Physics is the study of the fundamental laws of nature underlying the interaction of matter and energy. It is the study of the fundamental laws of nature that govern both macroscopic and microscopic phenomena, and leads to ideas for development of new technologies and solutions to problems.
Students may choose the Bachelor of Arts or the Bachelor of Science in Physics. The BA degree is ideal for pre-med and pre-professional students with a high success rate of acceptance into such programs. The BS degree is more rigorous providing training for graduate school in physics and related fields.
Physics majors obtain a broad understanding of the physical laws of nature, and develop excellent skills in critical thinking, problem solving, and research. A degree in physics provides great flexibility allowing the possibility of employment in a wide variety of areas and entry to various fields of graduate study.
The fact sheet provides a summary of the major, information about the program, and our alumni. The degree sheet for the BA degree and the degree sheet for the BS degree give the specific requirements and sample 4-year curriculum plans.
Minor in Physics?
Physics courses are required for many STEM degrees on campus. Therefore, earning the physics minor provides an even stronger foundation in the physical laws of nature needed for many educational and career paths.
A minor consists of 18 credit hours in physics, which must include the Phys 211, 212, 221, 222 sequence or the 213, 214, 223, 224 sequence, and at least 10 credit hours in physics courses at the 300 level or above, with the exclusion of Phys 303, 461, 463, and 464.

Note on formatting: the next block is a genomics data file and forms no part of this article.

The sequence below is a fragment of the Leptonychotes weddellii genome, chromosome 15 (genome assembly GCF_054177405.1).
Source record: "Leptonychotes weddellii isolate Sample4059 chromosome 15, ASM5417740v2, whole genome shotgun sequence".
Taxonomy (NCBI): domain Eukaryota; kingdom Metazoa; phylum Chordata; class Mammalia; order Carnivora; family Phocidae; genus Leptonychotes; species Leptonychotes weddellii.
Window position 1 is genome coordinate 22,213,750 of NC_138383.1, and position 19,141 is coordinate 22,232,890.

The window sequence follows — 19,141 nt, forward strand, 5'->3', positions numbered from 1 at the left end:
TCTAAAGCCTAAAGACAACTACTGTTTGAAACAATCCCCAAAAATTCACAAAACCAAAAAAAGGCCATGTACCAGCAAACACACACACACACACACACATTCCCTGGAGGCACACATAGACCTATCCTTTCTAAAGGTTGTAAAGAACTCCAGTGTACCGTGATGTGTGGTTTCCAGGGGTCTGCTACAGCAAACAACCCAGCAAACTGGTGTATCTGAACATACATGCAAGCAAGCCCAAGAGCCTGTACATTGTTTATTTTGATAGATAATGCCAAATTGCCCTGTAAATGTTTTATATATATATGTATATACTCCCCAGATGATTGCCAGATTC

Students may not use both Phys 315 and 317, nor both Phys 415 and 417, towards the minor.
Why is UM a good place to study physics?
The faculty have areas of expertise in atmospheric physics, (Nobel Prize-winning) gravitational physics, condensed matter physics, physical acoustics, and experimental and theoretical high energy physics. Physics majors have the opportunity to become involved in projects with faculty doing cutting edge research, receiving both personalized attention and participating in some of the most exciting developments in the discipline.
The acoustics program is housed in the Jamie Whitten National Center for Physical Acoustics which has the technical and support facilities of a world-class research program, including a cleanroom, a darkroom, a high-bay laboratory, an anechoic chamber, and a large open bay with subsonic and supersonic wind tunnels.
The Lewis Hall Research Wing includes two parallel-computing farms. One farm consists of 68 DEC stations with associated mass storage and switching hardware and is used for reconstructions of elementary particle collisions. The LINUX farm is used for Muon Collider simulations.
Dr. Kevin Beach, Associate Professor of Physics, is an MIT-trained physicist and a former Fellow of the Alexander von Humboldt Foundation. Condensed matter physics is his primary area of research, and his work straddles the line between theory and numerics. He joined the Department of Physics and Astronomy at the University of Mississippi in August 2014. He previously held an academic appointment at the University of Alberta.
Dr. Beach is a condensed matter theorist with a focus on computational many-body physics. His research is primarily in the areas of frustrated magnetism and heavy fermion systems. In recent years, he has also collaborated with experimental colleagues on projects related to nanomechanical systems, protein folding, and nanoscale device physics.